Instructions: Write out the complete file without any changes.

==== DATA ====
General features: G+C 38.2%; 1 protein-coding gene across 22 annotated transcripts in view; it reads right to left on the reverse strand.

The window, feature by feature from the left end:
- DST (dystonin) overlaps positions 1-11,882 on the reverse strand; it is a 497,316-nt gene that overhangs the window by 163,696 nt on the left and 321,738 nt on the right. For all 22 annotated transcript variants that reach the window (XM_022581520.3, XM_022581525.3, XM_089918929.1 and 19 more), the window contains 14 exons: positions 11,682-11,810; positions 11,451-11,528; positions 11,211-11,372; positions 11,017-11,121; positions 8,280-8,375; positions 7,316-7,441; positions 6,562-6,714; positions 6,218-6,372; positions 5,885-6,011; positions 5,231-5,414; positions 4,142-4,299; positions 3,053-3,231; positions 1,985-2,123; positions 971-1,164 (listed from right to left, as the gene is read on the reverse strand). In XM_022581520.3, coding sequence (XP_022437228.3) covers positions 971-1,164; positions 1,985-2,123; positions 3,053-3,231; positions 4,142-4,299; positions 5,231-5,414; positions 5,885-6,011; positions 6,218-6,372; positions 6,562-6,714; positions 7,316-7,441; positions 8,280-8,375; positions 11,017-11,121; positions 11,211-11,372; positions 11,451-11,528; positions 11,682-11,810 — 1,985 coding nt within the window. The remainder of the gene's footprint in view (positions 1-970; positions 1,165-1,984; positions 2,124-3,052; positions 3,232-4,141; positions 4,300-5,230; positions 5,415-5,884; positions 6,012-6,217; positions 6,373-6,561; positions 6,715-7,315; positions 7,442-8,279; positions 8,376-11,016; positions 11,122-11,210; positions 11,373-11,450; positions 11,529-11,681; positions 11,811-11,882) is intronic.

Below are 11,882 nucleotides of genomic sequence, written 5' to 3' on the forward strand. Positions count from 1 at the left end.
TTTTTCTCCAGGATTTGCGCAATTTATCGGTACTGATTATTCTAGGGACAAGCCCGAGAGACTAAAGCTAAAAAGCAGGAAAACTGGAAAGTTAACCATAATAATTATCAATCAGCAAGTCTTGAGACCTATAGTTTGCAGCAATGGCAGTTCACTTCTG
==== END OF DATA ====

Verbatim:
General features: G+C 38.2%; 1 protein-coding gene across 22 annotated transcripts in view; it reads right to left on the reverse strand.

The window, feature by feature from the left end:
- DST (dystonin) overlaps positions 1-11,882 on the reverse strand; it is a 497,316-nt gene that overhangs the window by 163,696 nt on the left and 321,738 nt on the right. For all 22 annotated transcript variants that reach the window (XM_022581520.3, XM_022581525.3, XM_089918929.1 and 19 more), the window contains 14 exons: positions 11,682-11,810; positions 11,451-11,528; positions 11,211-11,372; positions 11,017-11,121; positions 8,280-8,375; positions 7,316-7,441; positions 6,562-6,714; positions 6,218-6,372; positions 5,885-6,011; positions 5,231-5,414; positions 4,142-4,299; positions 3,053-3,231; positions 1,985-2,123; positions 971-1,164 (listed from right to left, as the gene is read on the reverse strand). In XM_022581520.3, coding sequence (XP_022437228.3) covers positions 971-1,164; positions 1,985-2,123; positions 3,053-3,231; positions 4,142-4,299; positions 5,231-5,414; positions 5,885-6,011; positions 6,218-6,372; positions 6,562-6,714; positions 7,316-7,441; positions 8,280-8,375; positions 11,017-11,121; positions 11,211-11,372; positions 11,451-11,528; positions 11,682-11,810 — 1,985 coding nt within the window. The remainder of the gene's footprint in view (positions 1-970; positions 1,165-1,984; positions 2,124-3,052; positions 3,232-4,141; positions 4,300-5,230; positions 5,415-5,884; positions 6,012-6,217; positions 6,373-6,561; positions 6,715-7,315; positions 7,442-8,279; positions 8,376-11,016; positions 11,122-11,210; positions 11,373-11,450; positions 11,529-11,681; positions 11,811-11,882) is intronic.

Below are 11,882 nucleotides of genomic sequence, written 5' to 3' on the forward strand. Positions count from 1 at the left end.
TTTTTCTCCAGGATTTGCGCAATTTATCGGTACTGATTATTCTAGGGACAAGCCCGAGAGACTAAAGCTAAAAAGCAGGAAAACTGGAAAGTTAACCATAATAATTATCAATCAGCAAGTCTTGAGACCTATAGTTTGCAGCAATGGCAGTTCACTTCTG